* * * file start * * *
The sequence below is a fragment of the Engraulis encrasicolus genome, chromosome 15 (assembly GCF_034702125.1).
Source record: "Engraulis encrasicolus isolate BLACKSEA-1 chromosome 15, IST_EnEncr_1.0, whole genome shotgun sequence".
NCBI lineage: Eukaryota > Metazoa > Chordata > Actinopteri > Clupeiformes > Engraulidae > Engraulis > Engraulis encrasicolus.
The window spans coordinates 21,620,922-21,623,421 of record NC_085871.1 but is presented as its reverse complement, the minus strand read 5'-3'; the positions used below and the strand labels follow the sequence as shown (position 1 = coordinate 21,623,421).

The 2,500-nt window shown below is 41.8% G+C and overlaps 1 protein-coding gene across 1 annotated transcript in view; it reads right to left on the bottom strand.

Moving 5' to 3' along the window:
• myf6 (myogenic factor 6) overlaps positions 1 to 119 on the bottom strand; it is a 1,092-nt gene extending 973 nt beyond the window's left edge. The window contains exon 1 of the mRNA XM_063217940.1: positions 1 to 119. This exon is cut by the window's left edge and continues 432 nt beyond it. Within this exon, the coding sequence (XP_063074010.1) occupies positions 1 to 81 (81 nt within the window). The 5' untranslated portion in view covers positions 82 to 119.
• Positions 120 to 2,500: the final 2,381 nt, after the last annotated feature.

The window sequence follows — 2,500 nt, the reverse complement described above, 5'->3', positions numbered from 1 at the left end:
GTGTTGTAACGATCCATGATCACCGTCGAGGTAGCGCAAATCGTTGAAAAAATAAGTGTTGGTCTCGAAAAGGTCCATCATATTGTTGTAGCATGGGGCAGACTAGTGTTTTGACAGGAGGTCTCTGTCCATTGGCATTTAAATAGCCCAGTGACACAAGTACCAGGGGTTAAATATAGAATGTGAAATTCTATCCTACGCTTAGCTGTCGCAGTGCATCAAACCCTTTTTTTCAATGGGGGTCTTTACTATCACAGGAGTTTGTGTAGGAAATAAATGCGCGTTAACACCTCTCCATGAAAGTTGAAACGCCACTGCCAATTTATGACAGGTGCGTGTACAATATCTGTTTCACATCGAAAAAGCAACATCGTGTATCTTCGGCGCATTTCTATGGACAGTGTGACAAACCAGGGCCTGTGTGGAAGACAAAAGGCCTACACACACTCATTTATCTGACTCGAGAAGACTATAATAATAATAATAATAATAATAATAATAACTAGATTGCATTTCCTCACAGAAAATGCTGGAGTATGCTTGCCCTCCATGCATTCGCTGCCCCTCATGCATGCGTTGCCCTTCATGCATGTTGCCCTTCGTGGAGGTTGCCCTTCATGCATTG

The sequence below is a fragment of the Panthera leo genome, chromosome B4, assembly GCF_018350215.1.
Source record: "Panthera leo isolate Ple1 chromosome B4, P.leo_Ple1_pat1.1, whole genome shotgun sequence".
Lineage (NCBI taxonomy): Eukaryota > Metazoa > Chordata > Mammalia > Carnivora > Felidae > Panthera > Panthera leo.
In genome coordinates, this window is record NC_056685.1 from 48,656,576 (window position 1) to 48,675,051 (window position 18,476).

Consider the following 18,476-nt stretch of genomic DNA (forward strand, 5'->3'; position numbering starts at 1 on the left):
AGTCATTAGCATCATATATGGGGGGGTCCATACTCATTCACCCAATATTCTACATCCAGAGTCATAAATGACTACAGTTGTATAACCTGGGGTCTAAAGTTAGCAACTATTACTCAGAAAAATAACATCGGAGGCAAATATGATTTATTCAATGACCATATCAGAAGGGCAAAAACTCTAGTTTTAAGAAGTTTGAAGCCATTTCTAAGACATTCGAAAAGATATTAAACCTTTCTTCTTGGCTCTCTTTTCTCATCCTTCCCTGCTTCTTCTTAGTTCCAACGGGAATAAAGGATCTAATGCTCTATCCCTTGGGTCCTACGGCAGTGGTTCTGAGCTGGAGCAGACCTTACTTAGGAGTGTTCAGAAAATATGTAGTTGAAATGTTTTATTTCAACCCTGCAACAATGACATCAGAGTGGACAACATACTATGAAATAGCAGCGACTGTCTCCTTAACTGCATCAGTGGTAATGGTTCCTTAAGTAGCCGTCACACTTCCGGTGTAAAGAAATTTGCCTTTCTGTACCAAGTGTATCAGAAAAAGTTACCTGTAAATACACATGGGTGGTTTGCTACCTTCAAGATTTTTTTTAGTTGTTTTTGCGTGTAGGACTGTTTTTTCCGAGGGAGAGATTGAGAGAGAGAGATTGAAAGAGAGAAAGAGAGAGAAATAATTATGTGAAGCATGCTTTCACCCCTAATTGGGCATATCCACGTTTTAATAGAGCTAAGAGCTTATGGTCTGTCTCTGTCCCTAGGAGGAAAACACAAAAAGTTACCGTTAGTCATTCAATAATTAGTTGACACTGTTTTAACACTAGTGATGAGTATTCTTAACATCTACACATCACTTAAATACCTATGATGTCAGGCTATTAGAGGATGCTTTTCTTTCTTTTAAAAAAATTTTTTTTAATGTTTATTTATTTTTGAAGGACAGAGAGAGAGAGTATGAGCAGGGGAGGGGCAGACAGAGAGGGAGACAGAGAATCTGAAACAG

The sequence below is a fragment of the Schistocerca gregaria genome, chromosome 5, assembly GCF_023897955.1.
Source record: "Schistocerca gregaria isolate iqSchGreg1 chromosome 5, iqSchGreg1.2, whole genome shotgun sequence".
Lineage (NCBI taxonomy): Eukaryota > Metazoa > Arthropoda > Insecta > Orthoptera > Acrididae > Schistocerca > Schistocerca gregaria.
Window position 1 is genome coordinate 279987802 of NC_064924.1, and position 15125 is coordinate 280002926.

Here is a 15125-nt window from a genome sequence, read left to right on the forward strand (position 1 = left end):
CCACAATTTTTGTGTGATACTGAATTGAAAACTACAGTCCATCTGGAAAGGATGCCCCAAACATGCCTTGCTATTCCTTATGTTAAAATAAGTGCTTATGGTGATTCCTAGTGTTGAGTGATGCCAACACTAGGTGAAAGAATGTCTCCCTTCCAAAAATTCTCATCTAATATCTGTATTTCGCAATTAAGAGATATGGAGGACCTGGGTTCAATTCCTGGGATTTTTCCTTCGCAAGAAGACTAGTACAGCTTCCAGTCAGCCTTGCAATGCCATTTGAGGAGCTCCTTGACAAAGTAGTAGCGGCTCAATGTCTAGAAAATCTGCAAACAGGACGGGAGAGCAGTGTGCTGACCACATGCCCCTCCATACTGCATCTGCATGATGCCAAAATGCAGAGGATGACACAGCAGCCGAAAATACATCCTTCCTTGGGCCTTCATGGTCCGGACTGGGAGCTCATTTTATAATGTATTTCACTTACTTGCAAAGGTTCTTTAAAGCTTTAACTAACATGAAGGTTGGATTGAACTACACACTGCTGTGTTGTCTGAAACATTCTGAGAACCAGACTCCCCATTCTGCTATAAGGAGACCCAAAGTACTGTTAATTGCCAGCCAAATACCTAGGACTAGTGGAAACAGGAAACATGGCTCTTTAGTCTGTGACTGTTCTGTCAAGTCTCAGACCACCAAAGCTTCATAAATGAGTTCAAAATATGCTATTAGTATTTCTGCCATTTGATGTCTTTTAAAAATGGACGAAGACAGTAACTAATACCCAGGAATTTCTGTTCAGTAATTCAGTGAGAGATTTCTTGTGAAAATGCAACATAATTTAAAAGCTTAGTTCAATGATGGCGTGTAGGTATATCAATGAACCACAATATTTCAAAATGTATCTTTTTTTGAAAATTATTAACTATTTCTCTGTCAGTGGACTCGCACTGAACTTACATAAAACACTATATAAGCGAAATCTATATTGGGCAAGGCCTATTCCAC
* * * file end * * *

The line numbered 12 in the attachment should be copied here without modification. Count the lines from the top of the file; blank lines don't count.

Source record: "Panthera leo isolate Ple1 chromosome B4, P.leo_Ple1_pat1.1, whole genome shotgun sequence".